I played this new Blu-ray DVD on a 42-inch
plasma Panasonic HD TV with matching Panasonic Blu-ray DVD player;
I listened to the audio through the TV speakers, then through
my Harbeth external speakers and then through my BOSE headphones.
First, the vision: amazing colour and definition. The tracking shots over the Waldbühne audience showed the people in distinct relief; proving that 3D TV is just a nod away – that is if 3D is really necessary now? Passing shots across the orchestra are equally revealing in that the music seen over performers’ shoulders is quite clear and often easily readable. The audio is equally impressive: all the instruments harmonics are crystal clear, the Philharmoniker’s strings’ silken sheen and the subtleties of the horns can be enjoyed to the full. While I am not one to think I need visuals to enjoy a concert - I often close my eyes in a concert hall - I do appreciate the opportunity to learn and appreciate the composers’ orchestrations. I am thinking here, especially, of the Stravinsky; it is, for me, instructive to note how he uses the woodwinds to such striking effect.
To the music. It is interesting to note how things have changed at the Berliner Philharmoniker since the departure of Karajan who as the album’s notes-writer, Wolfgang Stähr, observes “was a master of the extreme legato with little appreciation of the constant changes of time signature and complex metres of Stravinsky’s score”. Conversely, Rattle is “in his element with Stravinsky’s Russian rhythms.” This is indeed a winning and revealing performance with Rattle fully in command of this exciting music.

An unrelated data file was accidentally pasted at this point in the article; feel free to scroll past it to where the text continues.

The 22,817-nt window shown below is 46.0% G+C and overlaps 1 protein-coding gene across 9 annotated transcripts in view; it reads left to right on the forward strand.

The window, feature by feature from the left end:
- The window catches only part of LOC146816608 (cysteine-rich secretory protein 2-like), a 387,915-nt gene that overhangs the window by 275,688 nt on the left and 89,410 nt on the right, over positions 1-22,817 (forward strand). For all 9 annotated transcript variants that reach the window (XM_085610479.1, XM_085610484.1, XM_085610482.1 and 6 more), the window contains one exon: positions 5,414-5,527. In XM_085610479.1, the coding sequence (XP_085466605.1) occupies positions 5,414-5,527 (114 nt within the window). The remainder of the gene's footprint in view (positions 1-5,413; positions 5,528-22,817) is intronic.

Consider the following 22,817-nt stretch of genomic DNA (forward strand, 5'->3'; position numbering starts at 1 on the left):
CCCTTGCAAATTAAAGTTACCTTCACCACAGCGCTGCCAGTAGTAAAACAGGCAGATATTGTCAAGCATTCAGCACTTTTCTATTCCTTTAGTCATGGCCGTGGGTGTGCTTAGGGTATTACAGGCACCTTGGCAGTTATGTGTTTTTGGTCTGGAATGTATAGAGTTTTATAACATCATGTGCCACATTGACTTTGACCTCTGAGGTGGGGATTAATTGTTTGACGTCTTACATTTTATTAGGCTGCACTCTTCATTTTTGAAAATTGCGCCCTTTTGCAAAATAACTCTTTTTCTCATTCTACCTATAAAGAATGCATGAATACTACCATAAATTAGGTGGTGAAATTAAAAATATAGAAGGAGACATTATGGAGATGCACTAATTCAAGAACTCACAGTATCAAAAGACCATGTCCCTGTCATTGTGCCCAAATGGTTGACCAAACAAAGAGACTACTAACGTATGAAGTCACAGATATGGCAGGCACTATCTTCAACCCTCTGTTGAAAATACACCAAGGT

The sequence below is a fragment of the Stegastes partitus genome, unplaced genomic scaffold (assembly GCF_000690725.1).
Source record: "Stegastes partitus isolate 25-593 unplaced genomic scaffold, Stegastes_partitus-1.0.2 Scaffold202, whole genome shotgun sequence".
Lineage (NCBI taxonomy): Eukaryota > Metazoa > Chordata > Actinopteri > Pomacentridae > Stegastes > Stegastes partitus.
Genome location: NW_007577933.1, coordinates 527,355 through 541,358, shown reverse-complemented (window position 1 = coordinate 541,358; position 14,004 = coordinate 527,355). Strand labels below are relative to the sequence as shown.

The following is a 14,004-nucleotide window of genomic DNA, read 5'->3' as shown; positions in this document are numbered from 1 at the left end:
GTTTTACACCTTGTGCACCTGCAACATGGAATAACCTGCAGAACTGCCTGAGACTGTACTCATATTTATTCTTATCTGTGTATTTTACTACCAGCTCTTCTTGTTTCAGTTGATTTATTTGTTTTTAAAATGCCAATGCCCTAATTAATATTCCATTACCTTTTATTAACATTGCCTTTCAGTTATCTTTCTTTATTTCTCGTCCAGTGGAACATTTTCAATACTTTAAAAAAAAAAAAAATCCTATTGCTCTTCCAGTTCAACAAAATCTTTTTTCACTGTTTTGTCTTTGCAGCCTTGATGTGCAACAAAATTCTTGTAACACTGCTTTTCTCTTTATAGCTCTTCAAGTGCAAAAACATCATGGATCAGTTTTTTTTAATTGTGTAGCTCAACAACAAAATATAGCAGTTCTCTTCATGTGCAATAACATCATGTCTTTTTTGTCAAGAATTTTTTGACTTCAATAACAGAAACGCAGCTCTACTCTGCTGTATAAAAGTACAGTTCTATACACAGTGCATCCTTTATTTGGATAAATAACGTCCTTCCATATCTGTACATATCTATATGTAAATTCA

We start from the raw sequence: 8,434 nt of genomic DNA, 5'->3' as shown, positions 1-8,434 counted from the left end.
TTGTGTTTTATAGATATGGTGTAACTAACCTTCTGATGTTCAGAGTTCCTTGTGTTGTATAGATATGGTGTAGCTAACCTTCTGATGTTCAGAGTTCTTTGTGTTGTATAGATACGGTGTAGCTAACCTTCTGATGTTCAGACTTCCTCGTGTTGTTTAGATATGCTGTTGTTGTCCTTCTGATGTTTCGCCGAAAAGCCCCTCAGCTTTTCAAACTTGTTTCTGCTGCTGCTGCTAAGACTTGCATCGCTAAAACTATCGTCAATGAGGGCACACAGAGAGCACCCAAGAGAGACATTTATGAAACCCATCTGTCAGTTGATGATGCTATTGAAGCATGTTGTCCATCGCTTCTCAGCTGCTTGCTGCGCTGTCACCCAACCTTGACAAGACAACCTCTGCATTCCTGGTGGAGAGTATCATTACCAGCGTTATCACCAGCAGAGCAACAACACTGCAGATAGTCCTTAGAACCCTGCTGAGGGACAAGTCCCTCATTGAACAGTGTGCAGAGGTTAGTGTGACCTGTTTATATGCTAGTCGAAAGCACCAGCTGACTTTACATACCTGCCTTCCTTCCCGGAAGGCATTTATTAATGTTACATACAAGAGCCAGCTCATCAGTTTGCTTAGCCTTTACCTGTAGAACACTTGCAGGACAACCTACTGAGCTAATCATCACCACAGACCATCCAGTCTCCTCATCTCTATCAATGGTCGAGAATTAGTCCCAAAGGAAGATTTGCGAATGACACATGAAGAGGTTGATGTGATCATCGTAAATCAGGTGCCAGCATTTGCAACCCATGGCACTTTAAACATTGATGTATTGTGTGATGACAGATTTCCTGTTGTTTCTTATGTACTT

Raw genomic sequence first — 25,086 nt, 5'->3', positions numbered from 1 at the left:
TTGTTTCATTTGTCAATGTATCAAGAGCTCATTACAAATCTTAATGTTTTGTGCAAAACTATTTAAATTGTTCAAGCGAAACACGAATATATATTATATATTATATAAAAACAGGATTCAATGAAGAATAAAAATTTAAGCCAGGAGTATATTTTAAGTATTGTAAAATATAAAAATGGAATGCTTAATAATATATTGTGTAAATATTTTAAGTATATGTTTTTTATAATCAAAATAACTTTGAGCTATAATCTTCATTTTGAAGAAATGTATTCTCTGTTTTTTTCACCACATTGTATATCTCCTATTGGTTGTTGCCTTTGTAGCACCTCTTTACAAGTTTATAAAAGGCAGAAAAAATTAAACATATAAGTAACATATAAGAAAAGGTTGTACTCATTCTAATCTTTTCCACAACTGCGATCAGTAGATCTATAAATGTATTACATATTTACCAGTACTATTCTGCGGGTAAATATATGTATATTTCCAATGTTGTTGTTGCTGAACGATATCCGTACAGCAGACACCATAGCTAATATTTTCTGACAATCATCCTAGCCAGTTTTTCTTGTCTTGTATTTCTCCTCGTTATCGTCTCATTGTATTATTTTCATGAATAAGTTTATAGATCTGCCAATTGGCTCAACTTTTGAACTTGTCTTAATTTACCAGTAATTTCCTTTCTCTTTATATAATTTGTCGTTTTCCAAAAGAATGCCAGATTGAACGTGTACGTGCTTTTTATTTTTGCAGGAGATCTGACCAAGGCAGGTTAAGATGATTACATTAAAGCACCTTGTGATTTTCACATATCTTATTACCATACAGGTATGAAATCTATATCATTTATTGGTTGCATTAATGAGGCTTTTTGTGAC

Tchaikovsky’s lovely ballet music for The Nutcracker
forms a welcome relief to all Stravinsky’s barbaric utterances. The main item on the programme is the daunting Rachmaninov’s Piano Concerto No. 3. Stähr’s notes include a rather unflattering comment about the soloist Yefim Bronfman made by the American writer, Philip Roth, which I will not repeat here. Bronfman is a thick-set gentleman who attacks this music, bear-like, with spirit and tenacity. That does not mean to say that his playing lacks delicacy. He is articulate and he generates much excitement particularly in that emotionally-charged finale but in the end there is something missing, a lack of expressive involvement. For a truly committed performance of this work turn to Horowitz or Argerich.
A rich concert-hall experience.